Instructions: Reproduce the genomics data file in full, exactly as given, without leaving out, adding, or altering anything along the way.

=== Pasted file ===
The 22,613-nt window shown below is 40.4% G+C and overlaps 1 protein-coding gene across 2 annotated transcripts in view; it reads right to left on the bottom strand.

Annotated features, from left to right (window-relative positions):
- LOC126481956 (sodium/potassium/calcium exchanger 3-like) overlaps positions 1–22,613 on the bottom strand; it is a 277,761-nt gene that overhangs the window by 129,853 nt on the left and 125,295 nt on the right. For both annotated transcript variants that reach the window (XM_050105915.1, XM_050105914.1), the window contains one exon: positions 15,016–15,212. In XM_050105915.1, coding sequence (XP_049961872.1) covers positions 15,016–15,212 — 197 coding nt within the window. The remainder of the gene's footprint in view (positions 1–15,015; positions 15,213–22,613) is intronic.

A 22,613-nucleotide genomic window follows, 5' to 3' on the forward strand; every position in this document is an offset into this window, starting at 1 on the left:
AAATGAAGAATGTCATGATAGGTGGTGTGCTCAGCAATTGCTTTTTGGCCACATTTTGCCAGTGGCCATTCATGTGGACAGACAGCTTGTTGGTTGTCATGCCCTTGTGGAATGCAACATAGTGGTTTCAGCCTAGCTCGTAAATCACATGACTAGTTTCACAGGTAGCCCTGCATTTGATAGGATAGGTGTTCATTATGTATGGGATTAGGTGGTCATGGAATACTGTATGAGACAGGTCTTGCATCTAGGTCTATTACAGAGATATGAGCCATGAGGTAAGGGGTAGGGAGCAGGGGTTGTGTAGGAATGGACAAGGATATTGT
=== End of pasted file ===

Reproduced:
The 22,613-nt window shown below is 40.4% G+C and overlaps 1 protein-coding gene across 2 annotated transcripts in view; it reads right to left on the bottom strand.

Annotated features, from left to right (window-relative positions):
- LOC126481956 (sodium/potassium/calcium exchanger 3-like) overlaps positions 1–22,613 on the bottom strand; it is a 277,761-nt gene that overhangs the window by 129,853 nt on the left and 125,295 nt on the right. For both annotated transcript variants that reach the window (XM_050105915.1, XM_050105914.1), the window contains one exon: positions 15,016–15,212. In XM_050105915.1, coding sequence (XP_049961872.1) covers positions 15,016–15,212 — 197 coding nt within the window. The remainder of the gene's footprint in view (positions 1–15,015; positions 15,213–22,613) is intronic.

A 22,613-nucleotide genomic window follows, 5' to 3' on the forward strand; every position in this document is an offset into this window, starting at 1 on the left:
AAATGAAGAATGTCATGATAGGTGGTGTGCTCAGCAATTGCTTTTTGGCCACATTTTGCCAGTGGCCATTCATGTGGACAGACAGCTTGTTGGTTGTCATGCCCTTGTGGAATGCAACATAGTGGTTTCAGCCTAGCTCGTAAATCACATGACTAGTTTCACAGGTAGCCCTGCATTTGATAGGATAGGTGTTCATTATGTATGGGATTAGGTGGTCATGGAATACTGTATGAGACAGGTCTTGCATCTAGGTCTATTACAGAGATATGAGCCATGAGGTAAGGGGTAGGGAGCAGGGGTTGTGTAGGAATGGACAAGGATATTGT